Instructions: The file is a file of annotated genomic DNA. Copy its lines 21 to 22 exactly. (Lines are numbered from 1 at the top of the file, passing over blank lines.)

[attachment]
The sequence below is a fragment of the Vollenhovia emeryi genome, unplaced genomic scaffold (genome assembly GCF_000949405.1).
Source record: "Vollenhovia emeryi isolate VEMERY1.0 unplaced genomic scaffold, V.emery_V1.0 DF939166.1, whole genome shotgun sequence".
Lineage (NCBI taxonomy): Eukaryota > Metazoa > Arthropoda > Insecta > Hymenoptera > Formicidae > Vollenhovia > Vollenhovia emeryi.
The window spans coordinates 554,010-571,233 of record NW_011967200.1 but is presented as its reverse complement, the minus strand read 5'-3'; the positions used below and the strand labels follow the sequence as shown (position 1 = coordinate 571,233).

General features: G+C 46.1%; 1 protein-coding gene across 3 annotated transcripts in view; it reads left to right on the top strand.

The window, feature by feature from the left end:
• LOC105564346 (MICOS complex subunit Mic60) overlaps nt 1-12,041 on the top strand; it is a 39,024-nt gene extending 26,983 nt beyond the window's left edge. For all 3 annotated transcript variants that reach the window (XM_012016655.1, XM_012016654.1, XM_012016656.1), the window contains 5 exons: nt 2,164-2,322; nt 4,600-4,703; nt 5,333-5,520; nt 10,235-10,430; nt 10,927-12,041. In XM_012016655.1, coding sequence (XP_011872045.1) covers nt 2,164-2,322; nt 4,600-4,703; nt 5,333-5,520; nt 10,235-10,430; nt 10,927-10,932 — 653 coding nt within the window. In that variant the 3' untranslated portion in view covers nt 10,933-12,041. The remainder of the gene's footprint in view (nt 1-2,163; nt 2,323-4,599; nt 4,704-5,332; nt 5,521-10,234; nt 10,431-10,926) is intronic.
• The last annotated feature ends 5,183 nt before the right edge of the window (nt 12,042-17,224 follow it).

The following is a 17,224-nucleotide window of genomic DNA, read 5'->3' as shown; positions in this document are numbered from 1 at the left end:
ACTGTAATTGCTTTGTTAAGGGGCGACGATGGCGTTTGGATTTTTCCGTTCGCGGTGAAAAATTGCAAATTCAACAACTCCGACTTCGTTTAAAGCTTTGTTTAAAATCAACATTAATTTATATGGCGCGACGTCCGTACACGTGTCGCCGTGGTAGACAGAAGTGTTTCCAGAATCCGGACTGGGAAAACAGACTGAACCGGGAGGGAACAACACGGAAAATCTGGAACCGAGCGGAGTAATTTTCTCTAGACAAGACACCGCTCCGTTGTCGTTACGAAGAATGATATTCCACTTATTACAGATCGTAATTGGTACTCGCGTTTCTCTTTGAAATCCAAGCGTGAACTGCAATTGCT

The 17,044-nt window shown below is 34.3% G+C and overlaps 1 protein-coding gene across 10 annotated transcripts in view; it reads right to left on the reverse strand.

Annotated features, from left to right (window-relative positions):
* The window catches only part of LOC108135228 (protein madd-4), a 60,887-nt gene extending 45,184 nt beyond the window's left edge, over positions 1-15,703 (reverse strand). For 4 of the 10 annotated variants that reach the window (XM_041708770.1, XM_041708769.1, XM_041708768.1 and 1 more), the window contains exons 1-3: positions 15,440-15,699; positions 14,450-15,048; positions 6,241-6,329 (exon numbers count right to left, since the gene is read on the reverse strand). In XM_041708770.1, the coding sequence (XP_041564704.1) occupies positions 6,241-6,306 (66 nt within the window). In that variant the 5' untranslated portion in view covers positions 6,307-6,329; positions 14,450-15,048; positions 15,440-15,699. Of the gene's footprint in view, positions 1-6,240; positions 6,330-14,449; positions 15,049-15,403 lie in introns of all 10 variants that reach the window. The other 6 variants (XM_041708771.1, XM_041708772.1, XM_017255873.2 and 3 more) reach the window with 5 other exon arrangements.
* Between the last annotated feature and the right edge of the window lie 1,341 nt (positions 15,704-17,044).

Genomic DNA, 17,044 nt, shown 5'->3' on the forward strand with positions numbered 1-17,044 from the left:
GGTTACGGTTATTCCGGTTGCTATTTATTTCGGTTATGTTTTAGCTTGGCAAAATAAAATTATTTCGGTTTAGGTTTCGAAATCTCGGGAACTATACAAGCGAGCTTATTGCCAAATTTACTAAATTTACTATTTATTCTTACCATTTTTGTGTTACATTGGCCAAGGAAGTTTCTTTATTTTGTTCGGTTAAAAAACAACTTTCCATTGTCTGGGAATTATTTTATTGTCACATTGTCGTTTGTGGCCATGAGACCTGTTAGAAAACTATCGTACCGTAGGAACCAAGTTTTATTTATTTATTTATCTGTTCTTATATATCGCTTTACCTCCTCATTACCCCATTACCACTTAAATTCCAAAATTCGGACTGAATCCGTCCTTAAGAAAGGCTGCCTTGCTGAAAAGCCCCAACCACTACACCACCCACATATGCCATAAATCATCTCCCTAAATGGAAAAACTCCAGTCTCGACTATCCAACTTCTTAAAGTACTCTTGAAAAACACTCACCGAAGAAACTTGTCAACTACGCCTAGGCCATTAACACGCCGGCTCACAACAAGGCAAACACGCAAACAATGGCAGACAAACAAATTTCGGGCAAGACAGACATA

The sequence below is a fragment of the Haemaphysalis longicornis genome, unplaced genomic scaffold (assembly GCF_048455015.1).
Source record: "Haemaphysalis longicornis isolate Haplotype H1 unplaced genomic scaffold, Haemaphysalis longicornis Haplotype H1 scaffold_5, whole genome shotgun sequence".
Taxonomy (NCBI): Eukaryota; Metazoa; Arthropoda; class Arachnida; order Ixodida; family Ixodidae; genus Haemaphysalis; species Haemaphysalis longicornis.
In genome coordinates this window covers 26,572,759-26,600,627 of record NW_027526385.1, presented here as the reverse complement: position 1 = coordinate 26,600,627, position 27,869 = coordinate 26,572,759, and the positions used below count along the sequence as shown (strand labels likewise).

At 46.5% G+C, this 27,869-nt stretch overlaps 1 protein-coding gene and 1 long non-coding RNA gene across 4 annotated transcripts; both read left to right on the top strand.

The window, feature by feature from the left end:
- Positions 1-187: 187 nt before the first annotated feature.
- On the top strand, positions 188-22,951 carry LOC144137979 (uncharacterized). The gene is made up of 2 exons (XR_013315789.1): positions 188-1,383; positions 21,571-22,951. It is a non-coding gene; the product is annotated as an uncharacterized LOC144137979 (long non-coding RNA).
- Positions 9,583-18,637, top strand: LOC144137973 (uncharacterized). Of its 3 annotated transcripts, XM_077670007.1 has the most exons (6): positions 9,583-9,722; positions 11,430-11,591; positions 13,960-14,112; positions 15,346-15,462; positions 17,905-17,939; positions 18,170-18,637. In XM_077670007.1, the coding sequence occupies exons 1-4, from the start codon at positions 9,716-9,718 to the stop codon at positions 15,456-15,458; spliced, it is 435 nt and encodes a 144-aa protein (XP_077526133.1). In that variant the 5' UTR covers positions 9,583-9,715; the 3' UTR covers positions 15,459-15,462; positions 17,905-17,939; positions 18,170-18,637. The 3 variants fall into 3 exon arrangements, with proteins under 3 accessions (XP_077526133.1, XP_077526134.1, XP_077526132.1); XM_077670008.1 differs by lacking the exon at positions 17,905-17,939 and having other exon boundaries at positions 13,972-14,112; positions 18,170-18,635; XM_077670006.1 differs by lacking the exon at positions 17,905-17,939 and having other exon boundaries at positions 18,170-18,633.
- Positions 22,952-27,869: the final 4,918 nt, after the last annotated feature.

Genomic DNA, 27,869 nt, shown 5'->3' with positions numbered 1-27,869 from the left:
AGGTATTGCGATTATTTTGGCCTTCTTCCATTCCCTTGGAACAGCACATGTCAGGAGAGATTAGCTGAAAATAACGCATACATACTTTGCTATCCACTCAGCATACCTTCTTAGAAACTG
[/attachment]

At 46.5% G+C, this 27,869-nt stretch overlaps 1 protein-coding gene and 1 long non-coding RNA gene across 4 annotated transcripts; both read left to right on the top strand.

The window, feature by feature from the left end: